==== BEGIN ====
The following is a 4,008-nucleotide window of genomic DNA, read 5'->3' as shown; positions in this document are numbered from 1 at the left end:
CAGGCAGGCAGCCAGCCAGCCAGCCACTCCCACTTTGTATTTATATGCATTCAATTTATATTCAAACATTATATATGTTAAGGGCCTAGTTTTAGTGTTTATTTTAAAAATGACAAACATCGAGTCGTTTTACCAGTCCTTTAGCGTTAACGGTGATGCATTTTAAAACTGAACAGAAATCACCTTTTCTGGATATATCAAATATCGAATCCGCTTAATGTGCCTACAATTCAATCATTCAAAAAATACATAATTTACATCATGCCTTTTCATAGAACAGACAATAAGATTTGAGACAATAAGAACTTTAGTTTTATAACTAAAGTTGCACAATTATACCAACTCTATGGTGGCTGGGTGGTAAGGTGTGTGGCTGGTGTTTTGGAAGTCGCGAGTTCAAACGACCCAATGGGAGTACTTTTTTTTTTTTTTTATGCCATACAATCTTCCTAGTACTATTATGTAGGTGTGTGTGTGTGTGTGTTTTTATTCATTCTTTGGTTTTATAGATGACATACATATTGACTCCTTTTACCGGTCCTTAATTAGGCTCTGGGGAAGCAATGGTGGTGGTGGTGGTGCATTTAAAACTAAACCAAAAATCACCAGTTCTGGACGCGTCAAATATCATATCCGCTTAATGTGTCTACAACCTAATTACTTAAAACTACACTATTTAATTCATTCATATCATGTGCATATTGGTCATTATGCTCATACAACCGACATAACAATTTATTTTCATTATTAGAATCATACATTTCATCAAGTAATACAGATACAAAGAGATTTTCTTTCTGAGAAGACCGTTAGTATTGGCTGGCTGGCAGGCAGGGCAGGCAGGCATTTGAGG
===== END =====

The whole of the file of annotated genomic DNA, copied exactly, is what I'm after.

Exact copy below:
The following is a 4,008-nucleotide window of genomic DNA, read 5'->3' as shown; positions in this document are numbered from 1 at the left end:
CAGGCAGGCAGCCAGCCAGCCAGCCACTCCCACTTTGTATTTATATGCATTCAATTTATATTCAAACATTATATATGTTAAGGGCCTAGTTTTAGTGTTTATTTTAAAAATGACAAACATCGAGTCGTTTTACCAGTCCTTTAGCGTTAACGGTGATGCATTTTAAAACTGAACAGAAATCACCTTTTCTGGATATATCAAATATCGAATCCGCTTAATGTGCCTACAATTCAATCATTCAAAAAATACATAATTTACATCATGCCTTTTCATAGAACAGACAATAAGATTTGAGACAATAAGAACTTTAGTTTTATAACTAAAGTTGCACAATTATACCAACTCTATGGTGGCTGGGTGGTAAGGTGTGTGGCTGGTGTTTTGGAAGTCGCGAGTTCAAACGACCCAATGGGAGTACTTTTTTTTTTTTTTTATGCCATACAATCTTCCTAGTACTATTATGTAGGTGTGTGTGTGTGTGTGTTTTTATTCATTCTTTGGTTTTATAGATGACATACATATTGACTCCTTTTACCGGTCCTTAATTAGGCTCTGGGGAAGCAATGGTGGTGGTGGTGGTGCATTTAAAACTAAACCAAAAATCACCAGTTCTGGACGCGTCAAATATCATATCCGCTTAATGTGTCTACAACCTAATTACTTAAAACTACACTATTTAATTCATTCATATCATGTGCATATTGGTCATTATGCTCATACAACCGACATAACAATTTATTTTCATTATTAGAATCATACATTTCATCAAGTAATACAGATACAAAGAGATTTTCTTTCTGAGAAGACCGTTAGTATTGGCTGGCTGGCAGGCAGGGCAGGCAGGCATTTGAGG